“And how?” she asked.

“I can tell you where the Harpe fortune is buried,” he said. “It’s nearby. That’s why I came here in the first place. To dig it up.”

“Then why…?” She touched her head, not quite willing to address his demise directly.

“I’m sorry about that. It was a way out, like you said.” He didn’t elaborate. “I’ve always had moods. It’s one of the reasons I didn’t ride more with my brothers. Big Harpe always said he couldn’t stand me when I was in my darkness.” He stared off out the window for a second. “I still contend that I was a better robber than them. I had finesse where they had only brute force and a willingness to kill. And yet, here I am, buried in an unmarked grave. They’re legends. I’m already forgotten.”

“It’s better than their accommodations,” Zilpha pointed out.

“I reckon so,” Just-Right said, giving the matter some thought. “So, what do you say?”

“About what?”

“I can pay,” he said. Though her mouth curled down and though she shifted uncomfortably in her seat, she agreed. She didn’t leave money, not if she could help it.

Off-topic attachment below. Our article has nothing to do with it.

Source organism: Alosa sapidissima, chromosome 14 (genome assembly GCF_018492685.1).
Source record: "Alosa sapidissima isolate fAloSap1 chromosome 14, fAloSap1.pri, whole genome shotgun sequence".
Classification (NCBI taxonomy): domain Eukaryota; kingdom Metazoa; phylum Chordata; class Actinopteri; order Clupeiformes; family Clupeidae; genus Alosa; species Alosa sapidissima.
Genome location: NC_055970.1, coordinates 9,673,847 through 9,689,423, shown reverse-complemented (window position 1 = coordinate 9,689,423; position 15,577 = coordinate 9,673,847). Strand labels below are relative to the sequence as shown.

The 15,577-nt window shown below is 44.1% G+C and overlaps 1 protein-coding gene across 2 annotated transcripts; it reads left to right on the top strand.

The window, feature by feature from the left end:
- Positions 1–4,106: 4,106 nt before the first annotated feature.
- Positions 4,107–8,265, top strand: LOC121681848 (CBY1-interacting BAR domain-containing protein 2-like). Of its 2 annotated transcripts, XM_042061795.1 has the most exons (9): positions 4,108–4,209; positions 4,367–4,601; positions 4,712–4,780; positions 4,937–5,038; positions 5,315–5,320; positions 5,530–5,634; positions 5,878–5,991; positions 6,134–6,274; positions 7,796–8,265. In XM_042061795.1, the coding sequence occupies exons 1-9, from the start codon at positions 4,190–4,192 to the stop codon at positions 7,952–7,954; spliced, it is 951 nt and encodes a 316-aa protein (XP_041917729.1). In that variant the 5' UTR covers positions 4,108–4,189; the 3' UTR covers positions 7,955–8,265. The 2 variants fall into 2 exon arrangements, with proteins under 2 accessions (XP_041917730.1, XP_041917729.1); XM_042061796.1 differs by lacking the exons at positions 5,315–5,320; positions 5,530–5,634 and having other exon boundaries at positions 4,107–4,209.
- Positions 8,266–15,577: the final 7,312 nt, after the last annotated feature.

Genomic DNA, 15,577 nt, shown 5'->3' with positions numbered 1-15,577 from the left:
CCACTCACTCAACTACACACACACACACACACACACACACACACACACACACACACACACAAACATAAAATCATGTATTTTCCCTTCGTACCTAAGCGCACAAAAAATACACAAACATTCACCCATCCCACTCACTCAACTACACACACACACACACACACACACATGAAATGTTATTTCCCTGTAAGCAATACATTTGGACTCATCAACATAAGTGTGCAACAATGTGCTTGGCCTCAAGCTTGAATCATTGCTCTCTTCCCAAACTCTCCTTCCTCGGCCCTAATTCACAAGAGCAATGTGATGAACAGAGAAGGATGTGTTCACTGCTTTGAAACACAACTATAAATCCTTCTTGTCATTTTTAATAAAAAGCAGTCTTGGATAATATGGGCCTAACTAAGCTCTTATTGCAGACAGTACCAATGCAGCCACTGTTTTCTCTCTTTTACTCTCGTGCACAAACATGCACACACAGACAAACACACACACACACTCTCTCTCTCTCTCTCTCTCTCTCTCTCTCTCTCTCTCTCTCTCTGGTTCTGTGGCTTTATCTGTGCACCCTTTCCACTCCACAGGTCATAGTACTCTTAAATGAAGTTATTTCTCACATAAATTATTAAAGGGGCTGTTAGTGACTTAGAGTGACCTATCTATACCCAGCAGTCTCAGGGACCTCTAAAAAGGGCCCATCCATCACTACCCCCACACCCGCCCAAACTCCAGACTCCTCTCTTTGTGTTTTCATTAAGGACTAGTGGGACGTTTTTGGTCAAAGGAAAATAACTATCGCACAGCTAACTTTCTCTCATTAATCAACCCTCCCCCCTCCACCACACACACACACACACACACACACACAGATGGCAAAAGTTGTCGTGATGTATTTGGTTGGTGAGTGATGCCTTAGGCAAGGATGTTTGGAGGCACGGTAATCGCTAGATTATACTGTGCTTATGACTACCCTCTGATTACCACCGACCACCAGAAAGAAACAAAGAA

Must you know what being with him was like? What good can come of that? Isn’t it better to imagine that the dead have no natural urges, rather than imagining them forever failing to fulfill them?


She said that she felt a heavy pressure, like a live man had rolled on top of her, but that, when she went to touch him, her hand passed right through. Then, for a moment, she thought she felt the usual firmness in the usual place, but, when she shifted her knees to give him more room, she was filled with an icy cold. When she opened her eyes she saw the whole world was a graveyard, one dead thing on top of another. Suddenly, her whole mouth tasted like dirt. She shivered from the cold and she shuddered from the bitterness in her throat. He let out a moan that frightened her so terribly she couldn’t move, even though the moan meant that he was done. Done doing whatever that was.